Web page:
WHEREAS, the Biden administration, under the direction of Secretary Deb Haaland, is leading a historic investigation into the lasting social impacts – such as, historical and intergenerational trauma – of the federal Indian boarding school system that separated Mr. Peltier from his family at a young age; and
WHEREAS, Mr. Peltier is 77 years old, and has served more than 45 years in federal prison – at least five years solitary confinement – in numerous prisons across the United States; and
WHEREAS, Leonard Peltier is Native American, elderly and suffers from severe health conditions, including diabetes and a lethal abdominal aortic aneurysm; life ending if ruptured; and
WHEREAS, The Department of Justice (DOJ) has issued a national response to the COVID-19 pandemic authorizing the Federal Bureau of Prisons (BOP) to release elderly inmates and those with underlying health conditions from federal prisons; Mr. Peltier is imprisoned at the Coleman Federal Correctional Complex in Florida and qualifies for early release under BOP guidelines; and
WHEREAS, Mr. Peltier was convicted and sentenced to two consecutive life sentences in 1977 for the murders of Federal Bureau of Investigation (FBI) agents Ronald Williams and Jack Coler, killed on June 26, 1975, during a confrontation with members of the American Indian Movement (AIM) on the Pine Ridge Indian reservation; Joseph Stuntz, a 23-year-old member of the Coeur d’Alene Tribe, was also killed that day, and his death was never investigated; and
WHEREAS, Mr. Peltier was extradited from Canada based on false statements of an alleged eye witness who later retracted her testimony; and
WHEREAS, many evidentiary and procedural irregularities arose during Mr. Peltier’s prosecution, such as alleged key eyewitness to the shootings later retracting testimony disclosing threats against the eyewitness and family by the FBI; and
WHEREAS, a 1980 Freedom of Information Act ruling revealed to Mr. Peltier’s lawyers the prosecution withheld evidence that might have impacted Mr. Peltier’s case; and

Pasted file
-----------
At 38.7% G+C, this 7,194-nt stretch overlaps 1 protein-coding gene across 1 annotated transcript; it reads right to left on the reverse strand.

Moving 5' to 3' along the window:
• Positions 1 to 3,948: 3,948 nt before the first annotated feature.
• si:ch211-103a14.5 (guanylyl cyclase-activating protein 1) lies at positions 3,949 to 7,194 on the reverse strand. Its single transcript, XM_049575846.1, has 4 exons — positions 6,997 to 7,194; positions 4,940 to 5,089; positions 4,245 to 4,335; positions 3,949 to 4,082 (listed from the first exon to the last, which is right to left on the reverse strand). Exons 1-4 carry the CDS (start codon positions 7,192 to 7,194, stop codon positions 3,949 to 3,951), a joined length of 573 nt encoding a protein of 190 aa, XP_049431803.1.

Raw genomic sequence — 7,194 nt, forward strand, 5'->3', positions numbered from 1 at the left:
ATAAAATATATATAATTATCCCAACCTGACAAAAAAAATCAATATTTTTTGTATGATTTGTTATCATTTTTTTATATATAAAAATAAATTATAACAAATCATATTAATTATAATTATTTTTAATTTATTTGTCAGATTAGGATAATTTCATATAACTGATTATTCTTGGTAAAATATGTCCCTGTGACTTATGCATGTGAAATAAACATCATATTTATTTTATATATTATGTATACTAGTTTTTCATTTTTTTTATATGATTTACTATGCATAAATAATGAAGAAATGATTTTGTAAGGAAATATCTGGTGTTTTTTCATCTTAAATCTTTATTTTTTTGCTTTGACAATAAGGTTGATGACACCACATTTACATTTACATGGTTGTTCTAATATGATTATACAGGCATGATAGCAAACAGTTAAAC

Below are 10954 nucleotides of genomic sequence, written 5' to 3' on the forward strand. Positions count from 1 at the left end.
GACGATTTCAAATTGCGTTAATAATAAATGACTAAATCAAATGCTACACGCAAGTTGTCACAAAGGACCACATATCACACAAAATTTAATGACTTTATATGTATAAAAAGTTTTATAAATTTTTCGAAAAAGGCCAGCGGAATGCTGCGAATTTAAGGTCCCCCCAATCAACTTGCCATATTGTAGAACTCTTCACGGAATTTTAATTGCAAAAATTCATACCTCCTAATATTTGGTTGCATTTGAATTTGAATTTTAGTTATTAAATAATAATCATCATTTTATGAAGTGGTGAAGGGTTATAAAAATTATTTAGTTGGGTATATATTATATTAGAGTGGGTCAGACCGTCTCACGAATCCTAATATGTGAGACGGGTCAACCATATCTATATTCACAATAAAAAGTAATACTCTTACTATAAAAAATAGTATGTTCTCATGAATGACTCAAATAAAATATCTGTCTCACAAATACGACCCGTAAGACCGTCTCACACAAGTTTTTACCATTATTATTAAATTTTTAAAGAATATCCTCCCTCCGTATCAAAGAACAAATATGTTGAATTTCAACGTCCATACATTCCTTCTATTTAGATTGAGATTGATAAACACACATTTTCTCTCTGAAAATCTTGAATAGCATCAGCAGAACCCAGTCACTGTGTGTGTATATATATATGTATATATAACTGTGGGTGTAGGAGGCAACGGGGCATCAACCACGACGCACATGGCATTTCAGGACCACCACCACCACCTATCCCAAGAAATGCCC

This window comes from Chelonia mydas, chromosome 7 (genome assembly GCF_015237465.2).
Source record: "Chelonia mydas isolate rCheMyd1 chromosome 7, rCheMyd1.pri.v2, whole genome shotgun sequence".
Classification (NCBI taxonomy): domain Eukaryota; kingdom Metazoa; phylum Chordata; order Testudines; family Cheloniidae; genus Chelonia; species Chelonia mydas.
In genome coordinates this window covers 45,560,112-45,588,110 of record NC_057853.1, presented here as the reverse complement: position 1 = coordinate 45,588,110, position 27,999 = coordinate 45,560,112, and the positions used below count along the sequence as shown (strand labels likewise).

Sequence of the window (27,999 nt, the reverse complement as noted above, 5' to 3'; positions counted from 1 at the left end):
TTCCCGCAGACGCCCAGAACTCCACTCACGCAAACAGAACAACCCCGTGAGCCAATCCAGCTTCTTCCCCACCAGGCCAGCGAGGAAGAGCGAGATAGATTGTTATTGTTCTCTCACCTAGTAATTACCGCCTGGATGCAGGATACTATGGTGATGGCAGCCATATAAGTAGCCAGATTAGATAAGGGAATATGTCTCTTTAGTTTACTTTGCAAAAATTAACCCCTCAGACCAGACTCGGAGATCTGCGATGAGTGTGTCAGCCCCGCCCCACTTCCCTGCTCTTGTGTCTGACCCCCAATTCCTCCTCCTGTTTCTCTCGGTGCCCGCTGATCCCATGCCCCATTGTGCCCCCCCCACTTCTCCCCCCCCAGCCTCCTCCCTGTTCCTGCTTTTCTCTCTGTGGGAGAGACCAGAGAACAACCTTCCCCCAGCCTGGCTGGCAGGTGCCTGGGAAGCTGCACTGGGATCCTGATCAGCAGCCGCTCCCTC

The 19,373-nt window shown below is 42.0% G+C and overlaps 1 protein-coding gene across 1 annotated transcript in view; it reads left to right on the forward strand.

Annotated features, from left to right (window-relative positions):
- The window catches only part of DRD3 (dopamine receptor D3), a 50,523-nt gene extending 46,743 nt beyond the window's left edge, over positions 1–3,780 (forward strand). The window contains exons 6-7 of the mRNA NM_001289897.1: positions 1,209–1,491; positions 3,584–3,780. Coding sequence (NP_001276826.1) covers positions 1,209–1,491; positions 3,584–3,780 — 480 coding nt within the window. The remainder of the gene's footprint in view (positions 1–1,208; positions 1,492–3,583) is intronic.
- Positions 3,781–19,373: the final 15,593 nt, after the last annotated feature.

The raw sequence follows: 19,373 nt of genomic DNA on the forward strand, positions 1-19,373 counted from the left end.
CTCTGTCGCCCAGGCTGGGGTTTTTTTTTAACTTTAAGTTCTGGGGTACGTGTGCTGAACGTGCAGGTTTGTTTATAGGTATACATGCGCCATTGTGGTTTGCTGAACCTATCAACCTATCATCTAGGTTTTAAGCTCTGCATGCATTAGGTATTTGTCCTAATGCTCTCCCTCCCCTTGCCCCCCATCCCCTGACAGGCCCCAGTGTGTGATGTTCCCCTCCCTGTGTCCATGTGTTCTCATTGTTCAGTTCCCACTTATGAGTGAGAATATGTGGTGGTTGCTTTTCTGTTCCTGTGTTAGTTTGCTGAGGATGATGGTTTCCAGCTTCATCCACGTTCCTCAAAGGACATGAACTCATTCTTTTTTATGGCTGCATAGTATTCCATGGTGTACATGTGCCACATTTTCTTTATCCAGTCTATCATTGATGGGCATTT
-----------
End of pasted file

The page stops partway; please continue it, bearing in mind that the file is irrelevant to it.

WHEREAS, although legal experts have criticized the trial for its failed due process, appeals for presidential consideration of clemency by distinguished Americans and justice organizations have had no success; and
WHEREAS, this further diminishes American Indians’ faith in the criminal justice system throughout the country; and
WHEREAS, hundreds of tribal nations have supported early release and clemency Mr. Peltier’s throughout the years, and the Turtle Mountain Band of Chippewa, of which Mr. Peltier is a member, has offered housing, elderly support, and reintegration services upon Mr. Peltier’s release; and
WHEREAS, petitions for Mr. Peltier’s release are widespread and urgent, including those who once were part of the 1977 criminal prosecution and former U.S. Attorney James H. Reynolds, having garnered over 275,000 signatures on a petition requesting President Biden grant Mr. Peltier clemency; and
WHEREAS, Amnesty International, a global human rights organization with over 10 million members, supporters, and activists worldwide, continues the call for Mr. Peltier’s release to this day; and
WHEREAS, Mr. Peltier has overwhelming support from internationally respected champions of human rights, including the late Nelson Mandela, His Holiness the Dalai Lama, Mikhail Gorbachev, Mary Robinson, former President of Ireland and United Nations High Commissioner for Human Rights, the European Parliament, the Belgian Parliament, the Italian Parliament, the Kennedy Memorial Center for Human Rights, the Rev. Jesse Jackson, Rigoberta Menchu, seven Nobel Peace Prize Laureates (including Archbishop Desmond Tutu and Shirin Ebadi), Rage Against the Machine, Pete Seeger, Carlos Santana, Harry Belafonte, Gloria Steinem, and Robert Redford, representing but a fraction of those who recognize the injustice imposed upon Mr. Peltier; and
WHEREAS, the National Caucus of Native American State Legislators, tribal nation leaders, and the National Congress of American Indians, within our representative states and beyond, have demanded Mr. Peltier’s clemency and release;
THEREFORE, BE IT RESOLVED, that the DNC platform states that the President should use clemency powers “to secure the release of those serving unduly long sentences;” and